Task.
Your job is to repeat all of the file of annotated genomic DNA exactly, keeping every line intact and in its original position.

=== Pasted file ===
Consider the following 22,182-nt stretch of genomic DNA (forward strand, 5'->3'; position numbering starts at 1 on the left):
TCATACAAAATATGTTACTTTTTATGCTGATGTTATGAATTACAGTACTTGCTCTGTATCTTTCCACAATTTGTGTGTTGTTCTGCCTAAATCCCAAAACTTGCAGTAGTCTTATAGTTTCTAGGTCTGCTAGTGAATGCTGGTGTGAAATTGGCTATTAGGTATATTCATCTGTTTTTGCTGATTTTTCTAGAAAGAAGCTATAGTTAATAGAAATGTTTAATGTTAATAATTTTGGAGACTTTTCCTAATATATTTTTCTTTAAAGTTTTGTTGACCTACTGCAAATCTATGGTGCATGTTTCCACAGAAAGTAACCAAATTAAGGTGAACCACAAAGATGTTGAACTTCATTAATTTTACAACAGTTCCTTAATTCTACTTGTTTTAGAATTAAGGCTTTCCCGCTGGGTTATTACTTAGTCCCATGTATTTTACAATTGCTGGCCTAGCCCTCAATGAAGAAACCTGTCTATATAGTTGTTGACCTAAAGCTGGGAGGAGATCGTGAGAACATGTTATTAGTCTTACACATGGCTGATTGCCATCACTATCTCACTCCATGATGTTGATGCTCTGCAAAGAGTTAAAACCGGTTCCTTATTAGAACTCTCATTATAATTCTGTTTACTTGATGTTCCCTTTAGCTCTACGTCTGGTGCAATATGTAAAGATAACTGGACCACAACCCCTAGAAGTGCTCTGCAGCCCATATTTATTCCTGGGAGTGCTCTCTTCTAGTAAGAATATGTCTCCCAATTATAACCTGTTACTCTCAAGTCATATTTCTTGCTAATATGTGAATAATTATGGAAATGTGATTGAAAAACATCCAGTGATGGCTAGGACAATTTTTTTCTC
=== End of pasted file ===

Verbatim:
Consider the following 22,182-nt stretch of genomic DNA (forward strand, 5'->3'; position numbering starts at 1 on the left):
TCATACAAAATATGTTACTTTTTATGCTGATGTTATGAATTACAGTACTTGCTCTGTATCTTTCCACAATTTGTGTGTTGTTCTGCCTAAATCCCAAAACTTGCAGTAGTCTTATAGTTTCTAGGTCTGCTAGTGAATGCTGGTGTGAAATTGGCTATTAGGTATATTCATCTGTTTTTGCTGATTTTTCTAGAAAGAAGCTATAGTTAATAGAAATGTTTAATGTTAATAATTTTGGAGACTTTTCCTAATATATTTTTCTTTAAAGTTTTGTTGACCTACTGCAAATCTATGGTGCATGTTTCCACAGAAAGTAACCAAATTAAGGTGAACCACAAAGATGTTGAACTTCATTAATTTTACAACAGTTCCTTAATTCTACTTGTTTTAGAATTAAGGCTTTCCCGCTGGGTTATTACTTAGTCCCATGTATTTTACAATTGCTGGCCTAGCCCTCAATGAAGAAACCTGTCTATATAGTTGTTGACCTAAAGCTGGGAGGAGATCGTGAGAACATGTTATTAGTCTTACACATGGCTGATTGCCATCACTATCTCACTCCATGATGTTGATGCTCTGCAAAGAGTTAAAACCGGTTCCTTATTAGAACTCTCATTATAATTCTGTTTACTTGATGTTCCCTTTAGCTCTACGTCTGGTGCAATATGTAAAGATAACTGGACCACAACCCCTAGAAGTGCTCTGCAGCCCATATTTATTCCTGGGAGTGCTCTCTTCTAGTAAGAATATGTCTCCCAATTATAACCTGTTACTCTCAAGTCATATTTCTTGCTAATATGTGAATAATTATGGAAATGTGATTGAAAAACATCCAGTGATGGCTAGGACAATTTTTTTCTC